…By the way, the hemp growing on my ranch in Imperial Valley is going to be cut in about two weeks. We have had applications from two or three paper concerns for sample hurds, with a view to investigating the feasibility of using those hurds for paper making. It seems to me that it might be a good business for you and Mr. McRae to make a serious investigation of this subject. Mr. Schlichten, the inventor of the Decorticating Machine, has just returned to California. He knows a good deal about paper making, and I have no doubt could explain this matter to your experts in a pretty satisfactory way. If you are interested in the subject, will you kindly put me in touch with the proper man in your organization. If Mr. McRae is back in California I would like to know it as I would like to have him meet Mr. Schlichten and talk this subject over with him.

    Timken to McRae - July 23, 1917

    I have your letter of July 19th. I had the pleasure of seeing Mr. Scripps in Washington a couple of weeks ago and had a very interesting visit with him. During this visit I told him something about the Decorticating Machine and the possibility of using the cotton stock and hemp hurds for paper making. He said he would get in touch with you on the subject.

    Mr. Schlichten expects to reach San Diego in a day or two now and I wish you would see him and discuss with him the subject just above referred to.

    Personally I believe that these hurds may be very valuable in making newspaper. We anticipate going ahead in the manufacture of these machines on a pretty large scale, and therefore there will be a large tonnage of hurds produced. If these hurds can practically be used for news printing you are the very people whom I would first like to see experiment on the project, especially as you are personally right there on the ground.

    McRae agreed with Scripps’ suggestion to assign newspaper manager Ed Chase to the project, noting, “It may be, as you say, a big thing.” McRae compared his opportunity to invest in the decorticator to his earlier involvement with the tractor, writing “both machines may revolutionize existing conditions.”

    McRae to Scripps - August 1, 1917

    …I have arranged with Ed Chase to make a thorough investigation of this matter. I am to have Ed Chase with me when I have my conference with Schlichten, and I feel certain that I will ascertain definitely within a reasonable time what the possibilities are. It may be, as you say, a big thing.

    On my way home from Miramar with Timken a few months ago, he talked with me about interesting me in his Decorticating Machine.

    Was this not a strange coincidence for two Detroit manufacturers wanting me to go into business with them, and both machines may revolutionize existing conditions.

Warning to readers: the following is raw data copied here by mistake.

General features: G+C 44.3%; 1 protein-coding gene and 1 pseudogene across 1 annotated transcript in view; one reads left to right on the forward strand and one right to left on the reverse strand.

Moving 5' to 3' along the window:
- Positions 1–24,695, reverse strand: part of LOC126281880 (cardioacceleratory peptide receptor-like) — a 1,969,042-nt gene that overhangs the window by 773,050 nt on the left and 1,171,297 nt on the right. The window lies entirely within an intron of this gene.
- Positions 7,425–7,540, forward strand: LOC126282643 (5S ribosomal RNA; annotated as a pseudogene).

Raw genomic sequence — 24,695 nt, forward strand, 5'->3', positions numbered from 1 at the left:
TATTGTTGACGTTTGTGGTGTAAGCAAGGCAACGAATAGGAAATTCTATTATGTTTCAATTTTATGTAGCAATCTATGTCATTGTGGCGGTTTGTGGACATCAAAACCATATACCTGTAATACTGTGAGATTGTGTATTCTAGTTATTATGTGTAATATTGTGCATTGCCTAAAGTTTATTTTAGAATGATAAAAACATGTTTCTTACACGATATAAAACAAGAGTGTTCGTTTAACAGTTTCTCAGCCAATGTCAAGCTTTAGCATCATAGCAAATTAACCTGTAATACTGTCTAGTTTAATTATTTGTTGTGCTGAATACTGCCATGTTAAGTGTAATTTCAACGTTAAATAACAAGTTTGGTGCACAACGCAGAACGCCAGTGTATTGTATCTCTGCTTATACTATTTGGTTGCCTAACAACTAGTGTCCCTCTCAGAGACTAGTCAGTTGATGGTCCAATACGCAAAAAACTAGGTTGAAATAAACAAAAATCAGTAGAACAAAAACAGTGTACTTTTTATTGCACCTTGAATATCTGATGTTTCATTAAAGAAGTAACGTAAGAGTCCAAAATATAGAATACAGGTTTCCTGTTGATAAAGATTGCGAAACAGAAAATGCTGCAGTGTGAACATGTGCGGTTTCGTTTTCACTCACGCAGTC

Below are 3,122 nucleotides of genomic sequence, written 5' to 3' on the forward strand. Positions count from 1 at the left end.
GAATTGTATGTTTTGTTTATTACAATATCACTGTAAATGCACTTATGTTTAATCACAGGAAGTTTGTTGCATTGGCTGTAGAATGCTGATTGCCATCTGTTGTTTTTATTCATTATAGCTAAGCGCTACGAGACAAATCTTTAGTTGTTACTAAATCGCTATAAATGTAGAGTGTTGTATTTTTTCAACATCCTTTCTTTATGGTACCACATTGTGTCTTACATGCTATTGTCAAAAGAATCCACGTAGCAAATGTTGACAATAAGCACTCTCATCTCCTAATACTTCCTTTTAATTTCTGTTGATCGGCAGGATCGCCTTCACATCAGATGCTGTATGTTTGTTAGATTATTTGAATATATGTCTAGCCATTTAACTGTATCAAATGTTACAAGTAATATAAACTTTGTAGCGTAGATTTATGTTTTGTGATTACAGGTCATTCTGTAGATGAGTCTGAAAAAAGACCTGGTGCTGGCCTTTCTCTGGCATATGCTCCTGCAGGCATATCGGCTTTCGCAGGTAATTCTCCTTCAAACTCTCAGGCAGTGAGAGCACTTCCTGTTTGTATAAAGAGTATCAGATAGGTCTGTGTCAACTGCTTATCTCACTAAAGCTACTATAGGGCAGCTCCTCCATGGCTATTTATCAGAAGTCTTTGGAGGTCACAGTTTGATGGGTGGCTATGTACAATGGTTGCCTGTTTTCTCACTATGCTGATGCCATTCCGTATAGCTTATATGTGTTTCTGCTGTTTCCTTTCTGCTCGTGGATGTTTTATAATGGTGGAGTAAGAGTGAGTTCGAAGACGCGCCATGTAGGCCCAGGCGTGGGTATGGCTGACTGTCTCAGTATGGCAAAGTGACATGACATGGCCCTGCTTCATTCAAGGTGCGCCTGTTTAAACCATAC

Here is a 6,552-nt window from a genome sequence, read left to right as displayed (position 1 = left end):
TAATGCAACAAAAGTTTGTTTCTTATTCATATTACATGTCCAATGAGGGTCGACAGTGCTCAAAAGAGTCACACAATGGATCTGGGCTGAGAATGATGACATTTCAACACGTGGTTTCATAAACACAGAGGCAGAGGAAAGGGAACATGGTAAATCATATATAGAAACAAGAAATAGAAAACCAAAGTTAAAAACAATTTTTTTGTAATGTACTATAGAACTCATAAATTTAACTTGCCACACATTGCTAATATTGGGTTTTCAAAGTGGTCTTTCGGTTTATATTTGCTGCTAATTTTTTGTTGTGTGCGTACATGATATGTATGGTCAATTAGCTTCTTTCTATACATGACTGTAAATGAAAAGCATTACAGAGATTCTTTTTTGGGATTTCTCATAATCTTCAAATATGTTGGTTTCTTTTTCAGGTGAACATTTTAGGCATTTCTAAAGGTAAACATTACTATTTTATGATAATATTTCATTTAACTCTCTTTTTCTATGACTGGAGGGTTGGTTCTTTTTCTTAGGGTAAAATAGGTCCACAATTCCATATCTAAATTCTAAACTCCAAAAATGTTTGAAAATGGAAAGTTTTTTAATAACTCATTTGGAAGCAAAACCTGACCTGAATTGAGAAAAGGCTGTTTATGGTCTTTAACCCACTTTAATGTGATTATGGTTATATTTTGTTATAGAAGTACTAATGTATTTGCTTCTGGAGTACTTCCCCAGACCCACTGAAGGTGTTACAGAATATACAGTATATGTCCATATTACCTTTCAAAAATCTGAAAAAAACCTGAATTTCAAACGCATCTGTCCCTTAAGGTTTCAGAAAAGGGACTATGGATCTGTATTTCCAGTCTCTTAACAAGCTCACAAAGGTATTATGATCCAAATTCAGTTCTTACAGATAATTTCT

Will write you regarding this matter later on.

Yours Sincerely,

Milton A. McRae

    On August 3, Schlichten, McRae, and Chase had a three-hour meeting in McRae’s office. Unknown to Schlichten, McRae had his secretary, hidden behind a partition, take stenographic notes on the meeting.

    The result is an astounding historical document, the only record of Schlichten’s voluminous knowledge found to date. Reproduced here in its original, rough form, this transcript reveals Schlichten to be a brilliant inventor and a visionary, far ahead of his time. At the end of the interview, McRae told Schlichten he was a God-send to California. Schlichten replied that they were telling him in Imperial Valley that they would erect a monument to him.


    On first coming in, Mr. Schlichten, when speaking about his name, and the fact that he is a German, said that a prominent man once told him: “For your name, I think we ought to hang you.” Mr. Schlichten replied: “Oh well gentlemen, if you think I deserve to be hanged, you don’t need to force me to it; I am perfectly willing to be hanged. But my deeds cannot be hanged; what I am doing for the country and for the work in general—that cannot be destroyed.

    In speaking about the rise in price of paper, etc., Mr. Schlichten said it was not all artificial. In connection with paper he said: “The Government five years ago made an appropriation—that is by the house of representatives for the Agriculture Department—to make a great effort to find a plant fiber that could be used as a substitute for spruce. In the first place this is necessary because of the eating away of our forests through forest fires, but also because the cutting of the timber is affecting our watersheds.”

    They started in wrong, inasmuch as they began with cornstalks...

    Now coming to the cotton stalk hurd, it is a material that can be used in such a way that if we want to go to a higher grade of paper, it can be mixed with wood pulp; it might be used for paper on a sixty-forty or other basis; it cannot be used alone, but it can be used together with wood pulp.”

    The hemp hurd is a practical success and will make paper of a higher grade than ordinary news stock. The Government has made on a large and practical scale paper—a beautiful sheet—and I can show you governmental reports printed on paper made from hemp hurds—the leavings after taking the fiber out. This paper has been made from hurds produced from the fermented hemp—a good part of the usable quality for paper stock has been fermented; but I produce from the unfermented stock, and therefore the inner part is more valuable for paper stock because it has a certain amount of natural glue contained in it which acts in the cooking as a natural binder for the fiber.